Some times life on this island can be pretty marvelous-even if there isn’t a Fourth of July. As always there are a ton more photos on my flickr site.

Monday, July 2, 2007

Massacre Bay

Last weekend we ventured out on a hike to Massacre Bay with a group of friends. In this particular bay in 1787 the French encountered Samoans, one thing lead to another and there were a few deaths-on both sides. The French constructed a monument here and it is visited periodically by a French navel vessel I'm told.

The bay is very isolated. It is only accessible via a 1 ½ hour hike or a long boat ride from another village. There is a village there but it is only inhabited when the plantation there is being tended. For the most part it is abandoned. It's nice to know that after a long hike you are going to have a prestine beach all to yourself.

The bay is beautiful though the snorkeling isn’t good due to coral death. A few friends of mine had done this hike a couple of weeks prior and, leaving too late in the day, couldn’t find the path home and retreated to the beach to await rescue by their husbands. These are very capable and independent women so the ordeal was less terrifying and more mortifying. Read here for a his and hers version of the experience.

The trail was a bit difficult to find but once found was good though somewhat overgrown. I was glad we had brought our machete. We had come anticipating needing to mark the trail at the descending point.

We flagged the trail with plastic bags and Markus marked trees with the machete. Even with that we veered away from the trail a bit on our way back. It was easy to see how the last group had become disoriented.

The bay has large swaths of nice white sand, which is hard to find here on Tutuila. There is a lovely clean stream that empties out to the ocean as well. Lonely Planet discusses a waterfall but we didn’t venture out to find it this visit.

There are multiple abandoned fale and concrete pads from when there used to be a village here. The monument is easy to find, set back in the middle of the village.

The views along the way are really breathtaking. And there was a strong breeze that kept us cool. At the end of the trail there is a nice grassy hill to stretch out and rest and enjoy the view.

The photos in this blog are all borrowed as my memory card for my camera died. For a couple other friends reviews of the hike check out Weaver’s Blog and Aaron’s Blog.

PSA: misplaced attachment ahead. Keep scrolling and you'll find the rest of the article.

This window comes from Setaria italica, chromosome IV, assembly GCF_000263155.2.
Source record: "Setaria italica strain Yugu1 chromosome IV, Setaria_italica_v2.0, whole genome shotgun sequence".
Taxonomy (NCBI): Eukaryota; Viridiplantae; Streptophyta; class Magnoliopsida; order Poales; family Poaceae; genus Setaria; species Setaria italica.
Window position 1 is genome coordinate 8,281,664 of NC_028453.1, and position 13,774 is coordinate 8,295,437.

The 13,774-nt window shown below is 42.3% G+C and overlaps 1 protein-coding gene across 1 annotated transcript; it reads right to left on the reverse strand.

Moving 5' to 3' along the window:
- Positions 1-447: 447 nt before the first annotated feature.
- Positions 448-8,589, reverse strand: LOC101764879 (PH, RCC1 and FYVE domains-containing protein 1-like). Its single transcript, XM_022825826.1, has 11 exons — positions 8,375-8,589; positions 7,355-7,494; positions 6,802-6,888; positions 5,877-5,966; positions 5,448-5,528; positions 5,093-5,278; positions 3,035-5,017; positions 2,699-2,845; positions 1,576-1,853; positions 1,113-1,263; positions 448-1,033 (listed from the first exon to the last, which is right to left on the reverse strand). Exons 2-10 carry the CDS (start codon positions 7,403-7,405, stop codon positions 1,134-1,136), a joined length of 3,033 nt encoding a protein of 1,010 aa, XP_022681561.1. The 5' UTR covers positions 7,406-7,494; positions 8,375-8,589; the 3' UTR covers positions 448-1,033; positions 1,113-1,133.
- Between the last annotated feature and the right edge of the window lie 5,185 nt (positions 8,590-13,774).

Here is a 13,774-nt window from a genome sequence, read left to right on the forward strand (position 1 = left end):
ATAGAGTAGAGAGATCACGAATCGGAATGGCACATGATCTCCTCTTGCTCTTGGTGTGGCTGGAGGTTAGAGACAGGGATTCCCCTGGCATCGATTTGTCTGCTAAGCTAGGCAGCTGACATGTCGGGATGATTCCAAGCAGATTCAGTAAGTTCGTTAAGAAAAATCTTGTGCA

Directions to Massacre Bay:

Drive on the main road (Road 1) heading West from Central Tutuila. Turn right at Pava'ia'i (Road 2) there are markets here on both sides of the road . Go all the way to the top of Mt Olotele to the village of A'oloaufou. There is a yellow store on the right hand side of the road. When we visited it was closed. This is the store where you should get permission to hike if it is open. A bit further down the road on the right is a white church with blue accent paint. It is set back from the road. There is a very nice concrete road to the left of the church. Turn right here. Follow the road all the way down until it becomes a dirt road and you pass a pasture on your left with cows (yes cows!). Park off the road on your right. It’s a good idea to get permission from the family that this property is adjacent too, though I’m not sure it is officially their land. Backtrack to the road, and follow it past a few houses. It will become a dirt track. You will come to a final shack and it looks like the trail dead ends. There will be the grassy hillock with a bench and a view down into the bay. To the left is an overgrown grassy area. As you approach the grassy area you should be able to see a path. This is the “trail head”. From this point the trail is obvious until you start to descend. During this descent watch for flags, marks on trees or leave your own trail markers. Be very conscious of your surroundings because it will all look the same on your return ascent. When you reach the beach, mark where you exited as the bush can miraculously close and the beach side trailhead become invisible. Leave with enough daylight to get back in time, bring enough water, etc. to stay the night if necessary, consider a flashlight and let people know where you are going and what time you expect to be back.